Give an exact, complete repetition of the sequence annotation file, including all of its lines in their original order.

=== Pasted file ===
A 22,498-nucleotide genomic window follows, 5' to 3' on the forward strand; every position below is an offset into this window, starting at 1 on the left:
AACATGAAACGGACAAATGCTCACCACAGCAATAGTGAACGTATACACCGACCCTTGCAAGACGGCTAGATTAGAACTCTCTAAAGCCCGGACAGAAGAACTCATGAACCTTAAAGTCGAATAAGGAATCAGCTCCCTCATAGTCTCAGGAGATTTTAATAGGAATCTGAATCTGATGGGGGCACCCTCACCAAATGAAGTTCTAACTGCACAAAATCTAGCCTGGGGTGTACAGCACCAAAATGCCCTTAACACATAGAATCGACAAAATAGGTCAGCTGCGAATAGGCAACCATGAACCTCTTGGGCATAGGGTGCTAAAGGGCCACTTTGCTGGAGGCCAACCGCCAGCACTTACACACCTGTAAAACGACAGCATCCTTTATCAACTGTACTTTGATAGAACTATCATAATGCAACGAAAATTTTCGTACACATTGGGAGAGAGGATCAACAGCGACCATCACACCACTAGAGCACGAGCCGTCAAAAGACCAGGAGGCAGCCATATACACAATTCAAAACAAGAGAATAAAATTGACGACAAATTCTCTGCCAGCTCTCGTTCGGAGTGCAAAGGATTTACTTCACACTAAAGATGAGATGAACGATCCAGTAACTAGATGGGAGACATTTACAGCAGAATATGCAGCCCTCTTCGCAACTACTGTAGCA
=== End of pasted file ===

A 22,498-nucleotide genomic window follows, 5' to 3' on the forward strand; every position below is an offset into this window, starting at 1 on the left:
AACATGAAACGGACAAATGCTCACCACAGCAATAGTGAACGTATACACCGACCCTTGCAAGACGGCTAGATTAGAACTCTCTAAAGCCCGGACAGAAGAACTCATGAACCTTAAAGTCGAATAAGGAATCAGCTCCCTCATAGTCTCAGGAGATTTTAATAGGAATCTGAATCTGATGGGGGCACCCTCACCAAATGAAGTTCTAACTGCACAAAATCTAGCCTGGGGTGTACAGCACCAAAATGCCCTTAACACATAGAATCGACAAAATAGGTCAGCTGCGAATAGGCAACCATGAACCTCTTGGGCATAGGGTGCTAAAGGGCCACTTTGCTGGAGGCCAACCGCCAGCACTTACACACCTGTAAAACGACAGCATCCTTTATCAACTGTACTTTGATAGAACTATCATAATGCAACGAAAATTTTCGTACACATTGGGAGAGAGGATCAACAGCGACCATCACACCACTAGAGCACGAGCCGTCAAAAGACCAGGAGGCAGCCATATACACAATTCAAAACAAGAGAATAAAATTGACGACAAATTCTCTGCCAGCTCTCGTTCGGAGTGCAAAGGATTTACTTCACACTAAAGATGAGATGAACGATCCAGTAACTAGATGGGAGACATTTACAGCAGAATATGCAGCCCTCTTCGCAACTACTGTAGCA